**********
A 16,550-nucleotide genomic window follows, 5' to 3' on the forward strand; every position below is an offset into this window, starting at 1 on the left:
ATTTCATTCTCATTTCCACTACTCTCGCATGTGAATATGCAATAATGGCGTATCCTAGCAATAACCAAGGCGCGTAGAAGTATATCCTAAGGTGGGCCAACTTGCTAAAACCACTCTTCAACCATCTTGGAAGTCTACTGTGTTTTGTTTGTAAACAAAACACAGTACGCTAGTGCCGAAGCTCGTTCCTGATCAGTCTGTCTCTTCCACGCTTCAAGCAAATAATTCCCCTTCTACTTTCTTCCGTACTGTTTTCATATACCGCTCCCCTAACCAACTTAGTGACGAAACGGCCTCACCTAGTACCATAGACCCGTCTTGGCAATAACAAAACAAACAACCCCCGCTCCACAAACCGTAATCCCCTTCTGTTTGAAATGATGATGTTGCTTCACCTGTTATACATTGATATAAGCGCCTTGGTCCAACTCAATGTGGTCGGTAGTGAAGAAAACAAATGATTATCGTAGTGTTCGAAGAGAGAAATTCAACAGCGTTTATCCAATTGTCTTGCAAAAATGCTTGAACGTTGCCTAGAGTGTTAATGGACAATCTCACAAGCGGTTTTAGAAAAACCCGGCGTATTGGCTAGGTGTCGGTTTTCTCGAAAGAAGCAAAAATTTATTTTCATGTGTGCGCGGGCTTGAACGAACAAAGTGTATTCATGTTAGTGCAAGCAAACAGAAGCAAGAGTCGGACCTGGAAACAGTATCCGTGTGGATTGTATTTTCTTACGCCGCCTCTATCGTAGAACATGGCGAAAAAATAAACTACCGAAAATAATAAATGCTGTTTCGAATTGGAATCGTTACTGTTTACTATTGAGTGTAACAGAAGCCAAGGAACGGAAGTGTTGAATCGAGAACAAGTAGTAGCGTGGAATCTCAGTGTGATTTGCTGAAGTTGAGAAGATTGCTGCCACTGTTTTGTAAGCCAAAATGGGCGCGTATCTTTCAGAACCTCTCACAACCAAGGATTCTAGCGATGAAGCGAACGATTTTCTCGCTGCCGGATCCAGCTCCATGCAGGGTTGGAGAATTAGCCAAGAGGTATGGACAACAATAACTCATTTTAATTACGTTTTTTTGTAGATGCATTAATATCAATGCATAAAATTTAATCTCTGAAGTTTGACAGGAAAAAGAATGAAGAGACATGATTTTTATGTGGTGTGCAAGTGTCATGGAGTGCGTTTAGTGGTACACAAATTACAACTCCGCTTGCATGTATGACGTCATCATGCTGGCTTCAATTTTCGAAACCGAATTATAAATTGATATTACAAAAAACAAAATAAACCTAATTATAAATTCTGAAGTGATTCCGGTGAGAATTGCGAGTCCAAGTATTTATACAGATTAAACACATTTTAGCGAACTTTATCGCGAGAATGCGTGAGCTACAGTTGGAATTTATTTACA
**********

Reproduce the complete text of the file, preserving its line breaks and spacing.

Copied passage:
A 16,550-nucleotide genomic window follows, 5' to 3' on the forward strand; every position below is an offset into this window, starting at 1 on the left:
ATTTCATTCTCATTTCCACTACTCTCGCATGTGAATATGCAATAATGGCGTATCCTAGCAATAACCAAGGCGCGTAGAAGTATATCCTAAGGTGGGCCAACTTGCTAAAACCACTCTTCAACCATCTTGGAAGTCTACTGTGTTTTGTTTGTAAACAAAACACAGTACGCTAGTGCCGAAGCTCGTTCCTGATCAGTCTGTCTCTTCCACGCTTCAAGCAAATAATTCCCCTTCTACTTTCTTCCGTACTGTTTTCATATACCGCTCCCCTAACCAACTTAGTGACGAAACGGCCTCACCTAGTACCATAGACCCGTCTTGGCAATAACAAAACAAACAACCCCCGCTCCACAAACCGTAATCCCCTTCTGTTTGAAATGATGATGTTGCTTCACCTGTTATACATTGATATAAGCGCCTTGGTCCAACTCAATGTGGTCGGTAGTGAAGAAAACAAATGATTATCGTAGTGTTCGAAGAGAGAAATTCAACAGCGTTTATCCAATTGTCTTGCAAAAATGCTTGAACGTTGCCTAGAGTGTTAATGGACAATCTCACAAGCGGTTTTAGAAAAACCCGGCGTATTGGCTAGGTGTCGGTTTTCTCGAAAGAAGCAAAAATTTATTTTCATGTGTGCGCGGGCTTGAACGAACAAAGTGTATTCATGTTAGTGCAAGCAAACAGAAGCAAGAGTCGGACCTGGAAACAGTATCCGTGTGGATTGTATTTTCTTACGCCGCCTCTATCGTAGAACATGGCGAAAAAATAAACTACCGAAAATAATAAATGCTGTTTCGAATTGGAATCGTTACTGTTTACTATTGAGTGTAACAGAAGCCAAGGAACGGAAGTGTTGAATCGAGAACAAGTAGTAGCGTGGAATCTCAGTGTGATTTGCTGAAGTTGAGAAGATTGCTGCCACTGTTTTGTAAGCCAAAATGGGCGCGTATCTTTCAGAACCTCTCACAACCAAGGATTCTAGCGATGAAGCGAACGATTTTCTCGCTGCCGGATCCAGCTCCATGCAGGGTTGGAGAATTAGCCAAGAGGTATGGACAACAATAACTCATTTTAATTACGTTTTTTTGTAGATGCATTAATATCAATGCATAAAATTTAATCTCTGAAGTTTGACAGGAAAAAGAATGAAGAGACATGATTTTTATGTGGTGTGCAAGTGTCATGGAGTGCGTTTAGTGGTACACAAATTACAACTCCGCTTGCATGTATGACGTCATCATGCTGGCTTCAATTTTCGAAACCGAATTATAAATTGATATTACAAAAAACAAAATAAACCTAATTATAAATTCTGAAGTGATTCCGGTGAGAATTGCGAGTCCAAGTATTTATACAGATTAAACACATTTTAGCGAACTTTATCGCGAGAATGCGTGAGCTACAGTTGGAATTTATTTACA